Contracting is an alternative to the traditional employment relationship. A contractor can be engaged directly as a natural person or through an entity.

Sometimes contracting is necessary, where you require specialist skills that cannot easily be obtained by recruiting an employee. Some individuals wish only to be engaged as contractors, particularly where they service multiple clients. Contracting can also prove more cost efficient than employment.

However, there are legal risks in engaging an individual as a “contractor” without having a proper understanding of the law. You may find that the individual is considered to be an employee at law, and this brings with it a range of legal obligations – and liabilities if you get it wrong.

This recorded webinar, delivered by Kieron Phelan, a lawyer with McCullough Robertson, will examine what makes an individual an employee or a contractor at law, and how courts decide and will include the use of case studies.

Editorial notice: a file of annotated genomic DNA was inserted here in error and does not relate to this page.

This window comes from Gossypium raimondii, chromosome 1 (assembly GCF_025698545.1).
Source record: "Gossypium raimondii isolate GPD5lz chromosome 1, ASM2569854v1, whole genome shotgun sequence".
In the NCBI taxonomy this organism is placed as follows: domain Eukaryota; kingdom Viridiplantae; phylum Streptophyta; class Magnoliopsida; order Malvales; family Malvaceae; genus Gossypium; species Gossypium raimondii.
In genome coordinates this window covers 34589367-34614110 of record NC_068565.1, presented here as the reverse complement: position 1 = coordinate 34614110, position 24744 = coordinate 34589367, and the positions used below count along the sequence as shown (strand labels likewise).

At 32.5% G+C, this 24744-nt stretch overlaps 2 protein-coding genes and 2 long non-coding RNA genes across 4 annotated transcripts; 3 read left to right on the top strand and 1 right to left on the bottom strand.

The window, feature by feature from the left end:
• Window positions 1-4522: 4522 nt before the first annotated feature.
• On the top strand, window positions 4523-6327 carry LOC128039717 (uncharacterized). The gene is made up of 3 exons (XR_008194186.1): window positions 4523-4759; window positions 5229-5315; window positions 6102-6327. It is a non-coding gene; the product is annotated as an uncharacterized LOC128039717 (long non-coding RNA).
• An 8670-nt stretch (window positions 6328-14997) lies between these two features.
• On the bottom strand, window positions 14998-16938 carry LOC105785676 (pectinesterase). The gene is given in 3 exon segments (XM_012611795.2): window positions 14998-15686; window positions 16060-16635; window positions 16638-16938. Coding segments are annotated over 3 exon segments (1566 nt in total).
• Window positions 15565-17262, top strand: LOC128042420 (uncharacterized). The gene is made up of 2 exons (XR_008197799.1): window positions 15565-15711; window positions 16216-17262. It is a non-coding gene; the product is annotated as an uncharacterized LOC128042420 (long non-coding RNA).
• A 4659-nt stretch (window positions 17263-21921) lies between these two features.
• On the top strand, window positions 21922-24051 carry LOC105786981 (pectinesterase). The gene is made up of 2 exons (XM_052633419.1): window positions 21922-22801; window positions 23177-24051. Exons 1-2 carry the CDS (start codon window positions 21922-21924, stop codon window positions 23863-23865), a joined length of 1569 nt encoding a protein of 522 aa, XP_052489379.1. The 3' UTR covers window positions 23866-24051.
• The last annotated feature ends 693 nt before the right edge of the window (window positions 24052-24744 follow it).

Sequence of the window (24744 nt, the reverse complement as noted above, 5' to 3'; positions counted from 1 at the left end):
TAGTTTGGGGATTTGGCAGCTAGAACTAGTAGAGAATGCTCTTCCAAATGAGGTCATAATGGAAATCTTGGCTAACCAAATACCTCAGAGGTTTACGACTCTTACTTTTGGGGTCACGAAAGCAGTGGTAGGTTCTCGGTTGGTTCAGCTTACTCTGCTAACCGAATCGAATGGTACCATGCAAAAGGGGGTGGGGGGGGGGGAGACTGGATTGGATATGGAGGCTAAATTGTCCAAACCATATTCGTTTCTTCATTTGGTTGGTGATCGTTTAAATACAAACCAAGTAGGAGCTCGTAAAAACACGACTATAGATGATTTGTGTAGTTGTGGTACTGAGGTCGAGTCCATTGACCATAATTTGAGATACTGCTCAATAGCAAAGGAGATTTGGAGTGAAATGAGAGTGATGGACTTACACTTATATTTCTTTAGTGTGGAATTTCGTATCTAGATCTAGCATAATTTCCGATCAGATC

Kieron qualified in New Zealand in 2011, she practices in the employment relations and safety area and has a background in commercial litigation. Her recent experience includes advising and drafting on a range of employment agreements and workplace policies; advising employers on claims for unfair dismissal; providing advice for employers in relation to enterprise agreements and modern awards. Kieron has recently given a presentation on termination of employment.

Learning objectives

  • Understand the primary differences between employees and contractors.
  • Understand your potential risks from an employer’s perspective.
  • Identify your rights as an employee or contractor.


This recorded webinar is designed for public practitioners and those operating SMEs as well as individuals who operate or wish to operate as contractors. 

365 Days